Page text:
NOTE: This page is part notes, part draft. Please do not treat it as a final version.


[edit] Internet Security

What is Dropbox's security and are they looking to academics to help them with that? Oftentimes companies are not internalizing the cost of their decisions, because there isn't an upfront liability to it.

It's not "if" it's when.

They're often thinking about a product launch.

The impact on the company is shorter and less than the impact on the consumer.

Digital viruses. A digital immunology model.

Remember this quote from sociologist Emile Durkheim: "as society progresses, we go from mechanical to organic". And we need to deal with threats the way a body would deal with a virus. You don't just die from the cold - you have antibodies. Some cells are sacrificed, but on the whole non of your functions are permanently compromised. In the case of the cold, it can spread from person to person, but each person is a pretty well self-contained system.

Underwriter's Laboratory is part of the consumer protection model. UL for a long time was a symbol when electricity was new that you could plug this into the wall and it wouldn't burn down your house. Increasing consumer education and awareness have pricary certified or cybersecuirty certified. We're in an era of new electricity.

[edit] Urs Gasser

"Why are these analogies so important? It immediately suggests an ecosystem perspective. It also turns the question to what is the role of law and regulation into a new perspective as well. Governance implies that we need to consider: in these syems a particular issue part of this system has a manifestation at a local level but has global consequences. How do we deal with this things at differnet layers. For any problem, be it prevention or management of problems and solutions - you have to deal with multiple stakeholders. you can't kust deal with one single actor to deal with. ou need amny action to work together. What are the models, what do they look like, how do they relate totraditional, industrial, mechanical instutions that we hve evolved over time. and what do we need to form or change in oder to deal with these threats. Third, cyber hygeine, awareness, a form of UL for products. Who is coordinating the use of these tools. how do we introduce some sort of strategic planning, benckmarks and . How do we incorporate feedback loops of learning for what works and what does not. THis ecosystem problem is of a global magintude at all places."

Evaluating harm. HIPPA. How does HIPPA calculate these finds? You have to do a calculation of what harms comes to people when their data is stolen. You need to make it a large enough harm to make companies not ever want to hit it. a harm "landmine" to properly incentivize the data breeches so that there is an incentive not to do it. The potential harm has to be "up front" so that the resources get invested to protect people up front.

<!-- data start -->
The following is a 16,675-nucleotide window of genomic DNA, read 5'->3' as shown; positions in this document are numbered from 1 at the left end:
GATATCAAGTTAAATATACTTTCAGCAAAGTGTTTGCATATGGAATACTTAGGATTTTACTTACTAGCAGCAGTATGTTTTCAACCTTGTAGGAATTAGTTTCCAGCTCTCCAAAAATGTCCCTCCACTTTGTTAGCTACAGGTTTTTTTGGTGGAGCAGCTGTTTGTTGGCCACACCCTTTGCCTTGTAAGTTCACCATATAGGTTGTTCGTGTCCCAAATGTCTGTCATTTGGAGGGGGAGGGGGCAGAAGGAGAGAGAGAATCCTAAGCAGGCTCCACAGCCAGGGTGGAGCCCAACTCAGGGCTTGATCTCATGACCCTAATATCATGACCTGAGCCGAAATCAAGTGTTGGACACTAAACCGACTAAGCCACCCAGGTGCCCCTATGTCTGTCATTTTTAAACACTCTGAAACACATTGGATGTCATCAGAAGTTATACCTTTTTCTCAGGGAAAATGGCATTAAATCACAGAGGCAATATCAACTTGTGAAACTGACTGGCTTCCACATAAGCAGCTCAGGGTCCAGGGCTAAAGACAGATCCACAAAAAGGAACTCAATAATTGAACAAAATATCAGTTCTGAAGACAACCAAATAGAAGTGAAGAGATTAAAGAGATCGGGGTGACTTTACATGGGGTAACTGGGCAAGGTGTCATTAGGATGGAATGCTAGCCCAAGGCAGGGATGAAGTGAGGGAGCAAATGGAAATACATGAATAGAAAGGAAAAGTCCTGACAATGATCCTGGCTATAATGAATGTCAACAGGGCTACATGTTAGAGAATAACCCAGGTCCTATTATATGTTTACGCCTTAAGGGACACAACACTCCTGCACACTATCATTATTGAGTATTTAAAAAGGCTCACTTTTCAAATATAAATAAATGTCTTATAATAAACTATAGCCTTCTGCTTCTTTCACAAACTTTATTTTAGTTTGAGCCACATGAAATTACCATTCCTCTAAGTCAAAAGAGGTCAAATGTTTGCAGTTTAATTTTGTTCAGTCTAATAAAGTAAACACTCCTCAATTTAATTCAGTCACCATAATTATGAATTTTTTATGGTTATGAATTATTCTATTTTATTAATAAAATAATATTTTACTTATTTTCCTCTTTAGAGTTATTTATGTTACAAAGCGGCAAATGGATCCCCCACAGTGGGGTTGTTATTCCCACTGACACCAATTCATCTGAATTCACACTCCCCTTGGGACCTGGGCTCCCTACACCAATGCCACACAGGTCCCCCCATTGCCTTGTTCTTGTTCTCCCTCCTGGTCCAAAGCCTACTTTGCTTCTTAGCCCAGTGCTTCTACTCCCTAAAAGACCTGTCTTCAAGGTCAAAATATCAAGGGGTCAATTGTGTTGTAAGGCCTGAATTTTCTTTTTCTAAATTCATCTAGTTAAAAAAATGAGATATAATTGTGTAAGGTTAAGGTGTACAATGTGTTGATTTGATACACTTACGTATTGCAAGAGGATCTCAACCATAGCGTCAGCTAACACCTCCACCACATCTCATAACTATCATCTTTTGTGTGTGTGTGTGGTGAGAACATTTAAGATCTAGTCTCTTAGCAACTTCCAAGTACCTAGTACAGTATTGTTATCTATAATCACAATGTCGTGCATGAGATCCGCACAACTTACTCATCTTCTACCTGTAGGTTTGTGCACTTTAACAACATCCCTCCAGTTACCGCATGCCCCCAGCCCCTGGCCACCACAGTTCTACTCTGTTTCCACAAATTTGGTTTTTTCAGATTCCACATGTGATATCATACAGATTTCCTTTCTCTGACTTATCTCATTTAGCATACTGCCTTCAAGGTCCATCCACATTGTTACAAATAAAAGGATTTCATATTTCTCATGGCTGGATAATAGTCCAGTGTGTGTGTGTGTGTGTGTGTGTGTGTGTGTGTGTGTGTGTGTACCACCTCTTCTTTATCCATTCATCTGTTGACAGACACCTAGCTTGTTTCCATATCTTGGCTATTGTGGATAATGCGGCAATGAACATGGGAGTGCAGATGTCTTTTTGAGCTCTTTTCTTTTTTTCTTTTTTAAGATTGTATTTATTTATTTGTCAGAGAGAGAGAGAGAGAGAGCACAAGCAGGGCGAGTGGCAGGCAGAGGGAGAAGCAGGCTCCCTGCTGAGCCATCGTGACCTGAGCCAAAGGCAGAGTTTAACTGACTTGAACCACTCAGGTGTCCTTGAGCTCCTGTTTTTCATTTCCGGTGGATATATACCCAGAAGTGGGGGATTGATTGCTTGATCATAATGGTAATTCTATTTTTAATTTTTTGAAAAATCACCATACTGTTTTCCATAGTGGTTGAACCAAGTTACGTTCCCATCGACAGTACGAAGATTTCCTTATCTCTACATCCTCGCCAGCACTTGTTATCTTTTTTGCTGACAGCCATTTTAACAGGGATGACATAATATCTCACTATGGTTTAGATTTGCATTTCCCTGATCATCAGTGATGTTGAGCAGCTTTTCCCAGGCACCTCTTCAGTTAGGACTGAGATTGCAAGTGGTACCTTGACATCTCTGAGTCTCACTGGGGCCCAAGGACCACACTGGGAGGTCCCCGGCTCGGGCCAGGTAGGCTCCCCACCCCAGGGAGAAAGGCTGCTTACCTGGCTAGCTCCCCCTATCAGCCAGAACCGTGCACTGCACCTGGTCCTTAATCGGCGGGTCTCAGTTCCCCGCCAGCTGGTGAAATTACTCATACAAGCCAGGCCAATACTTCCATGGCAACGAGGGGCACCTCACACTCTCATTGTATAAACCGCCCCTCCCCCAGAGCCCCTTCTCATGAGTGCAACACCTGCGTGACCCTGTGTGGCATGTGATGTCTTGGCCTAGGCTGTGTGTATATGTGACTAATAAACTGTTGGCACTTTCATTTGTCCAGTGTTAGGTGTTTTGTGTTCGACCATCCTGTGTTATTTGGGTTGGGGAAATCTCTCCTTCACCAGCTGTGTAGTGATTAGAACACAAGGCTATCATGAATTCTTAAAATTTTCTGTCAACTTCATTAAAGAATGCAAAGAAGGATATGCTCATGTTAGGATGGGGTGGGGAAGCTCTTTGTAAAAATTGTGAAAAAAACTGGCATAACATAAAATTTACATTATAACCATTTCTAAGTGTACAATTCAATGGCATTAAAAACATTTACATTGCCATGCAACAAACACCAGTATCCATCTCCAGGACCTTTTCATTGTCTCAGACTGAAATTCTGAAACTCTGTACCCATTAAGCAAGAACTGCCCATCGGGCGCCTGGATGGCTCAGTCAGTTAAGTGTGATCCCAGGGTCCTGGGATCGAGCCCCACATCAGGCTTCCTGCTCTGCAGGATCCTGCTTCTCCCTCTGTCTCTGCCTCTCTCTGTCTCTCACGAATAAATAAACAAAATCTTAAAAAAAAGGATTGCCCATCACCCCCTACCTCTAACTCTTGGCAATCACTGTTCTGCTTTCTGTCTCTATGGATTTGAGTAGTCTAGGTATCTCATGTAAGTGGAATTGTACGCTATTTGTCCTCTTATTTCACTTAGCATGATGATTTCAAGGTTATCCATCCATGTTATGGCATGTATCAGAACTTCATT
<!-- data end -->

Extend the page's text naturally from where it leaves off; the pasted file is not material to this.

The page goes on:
Maybe a required government provision that requires all companies to go through a security regulation process to protect human data

[edit] Erosion of Trust

Erosion of trust at many levels.

Commercial providers don't want to share information about the level of breeches - because they are afraid of consumer trust issues. Failing to do that erodes trust in the entire sector potentially.

[edit] Michael Sulmeyer


Director, Cyber Security Project Telephone: 617-495-1343 Email:

[edit] Biography

Dr. Michael Sulmeyer is the Belfer Center's Cyber Security Project director at the Harvard Kennedy School. He recently concluded several years in the Office of the Secretary of Defense, serving most recently as the Director for Plans and Operations for Cyber Policy. He was also Senior Policy Advisor to the Deputy Assistant Secretary of Defense for Cyber Policy. In these jobs, he worked closely with the Joint Staff and Cyber Command on a variety of efforts to counter malicious cyber activity against U.S. and DoD interests. Previously, he worked on arms control and the maintenance of strategic stability between the United States, Russia, and China. As a Marshall Scholar, Sulmeyer received his doctorate in Politics from Oxford University, and his dissertation, "Money for Nothing: Understanding the Termination of U.S. Major Defense Acquisition Programs," won the Sir Walter Bagehot Prize for best dissertation in government and public administration. He received his B.A. and J.D. from Stanford University and his M.A. in War Studies from King's College London. He is a Term Member at the Council on Foreign Relations.

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